Finding the Best E-Commerce SaaS Platform for Your Business
The need for rapid business change, advanced innovation and reduction in up-front capital spending is leading retailers toward software-as-a-service (SaaS) solutions for e-commerce. If you’re like the 58 percent of global software decision makers who will increase their use of SaaS platforms and services over the next 12 months, these steps will help you ask the right questions at the right times to find the best solution for your business.
Get to Know the Landscape
There's a significant amount of credible research that’s easily and readily available to kick-start your selection process. Refer to sources such as Forrester’s B-to-C Commerce Suites Wave, which offers a comparative analysis and downloadable spreadsheet containing detailed scoring criteria. The goals of this stage are to take a comprehensive look at the marketplace and narrow the list for a more detailed review.
Consider the following:
- What's its licensing model? Revenue sharing (i.e., percentage per sale) could get expensive depending on your average order volume or value. With subscriptions, you’ll pay a set amount at regular intervals.
- How long has its e-commerce platform been around and how many customers does it have? How many has it added and lost over the last 18 months?
- What's its core client base and retail market presence?
- What's the typical implementation time frame and cost associated with ongoing operations?
- What’s different or complex about your business? Do you require unique branded sites that share common data, globalization, high order volumes or something else? Has the provider solved similar challenges for other customers?
- Consider how its platform will fit into your technology stack. Do you need a suite that offers product information management (PIM) or order management system (OMS) capabilities, or will the e-commerce engine integrate with existing internal systems?
Dig Into the Details
A request for proposal (RFP) is typically issued at this point. It’s important to ask the right questions to ensure finalists will yield strategic solutions for your business. Keep it to a handful of vendors since a lot of time and energy will go into evaluating each response. Key benefits of SaaS include shorter implementation time frames and frequent releases of new features. It’s important to ask how many times per year new capabilities are released and the impact to customers.
With a SaaS platform, the business will need to change its operating model to fit the solution. To simplify the upgrade path, you’ll need to limit technical, front-end and business tool customizations. Vendors typically have a “starter store” to increase speed to market, and most will have core e-commerce features built in. Therefore, concentrate on areas where the industry is playing catch up or your requirements are unique. You can ask for responses based on how robust the offering is for each capability, from exceeding your requirements to a complete customization.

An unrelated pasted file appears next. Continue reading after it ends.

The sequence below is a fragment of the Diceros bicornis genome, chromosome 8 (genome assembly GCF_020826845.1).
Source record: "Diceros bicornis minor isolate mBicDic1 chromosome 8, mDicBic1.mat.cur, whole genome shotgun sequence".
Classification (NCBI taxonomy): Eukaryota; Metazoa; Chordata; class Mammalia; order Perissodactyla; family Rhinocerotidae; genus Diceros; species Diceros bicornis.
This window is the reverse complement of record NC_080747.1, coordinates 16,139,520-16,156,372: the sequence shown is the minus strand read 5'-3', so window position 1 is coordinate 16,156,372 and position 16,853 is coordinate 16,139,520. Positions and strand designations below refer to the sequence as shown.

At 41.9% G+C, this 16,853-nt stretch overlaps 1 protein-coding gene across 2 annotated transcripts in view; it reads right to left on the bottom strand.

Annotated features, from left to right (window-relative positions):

Consider the following:
- How well does the platform streamline omnichannel experiences? Is the site responsive across tablets and mobile devices? Does the provider offer apps and integrated tools for in-store and customer care associates? How are inventory and order management handled across channels? Is the platform service-based with extensible APIs?
- Compare your third-party list for things like analytics, rich media and personalization to native platform offerings to see if there's an opportunity to simplify the vendor pool. Furthermore, does the platform offer pre-built integrations to those you’ll keep?
- What tools and features are controlled by the business? Content management, workflow and site preview capabilities can be very different across platforms.
- With any cloud offering, the cost and responsibility for infrastructure and security lies with the vendor. How does the platform measure up on performance and scalability, and what service-level agreements and monitoring are in place? How does it keep your data and your customers' data secure and PCI compliant?
- If you’re planning to develop and maintain customizations internally, you’ll need to understand which programming languages are used. If you're going to partner with a systems integrator (SI), find out how many it's certified and which companies those are. In either case, make sure there’s a strong, competitive market of technologists to support you in the long term.
Make Your Selection
Once you’ve received the responses, you’ll need to narrow it down to at least two finalists for an in-person demonstration. In this final phase, there are three key activities.
- Conduct calls with a handful of relevant clients from each platform provider prior to bringing the vendors in. You’ll uncover common themes and questions that can be clarified during the decision-making process.
- Give the vendors real-world scenarios to demonstrate live and in person. You’ll want to verify usability of the site and business tools prior to sealing the deal.
- If the vendor participates in the implementation, ask them to bring the key resources that would be assigned so you can dig into its background and find out for whom it has successfully built platforms.
Selecting an e-commerce platform is a business-critical decision. Ensuring you’re asking the right people the right questions will help you make the right decision in order to achieve a seamless, differentiated brand experience.
Danielle Werner is an omnichannel master practitioner at North Highland, a global management consulting firm.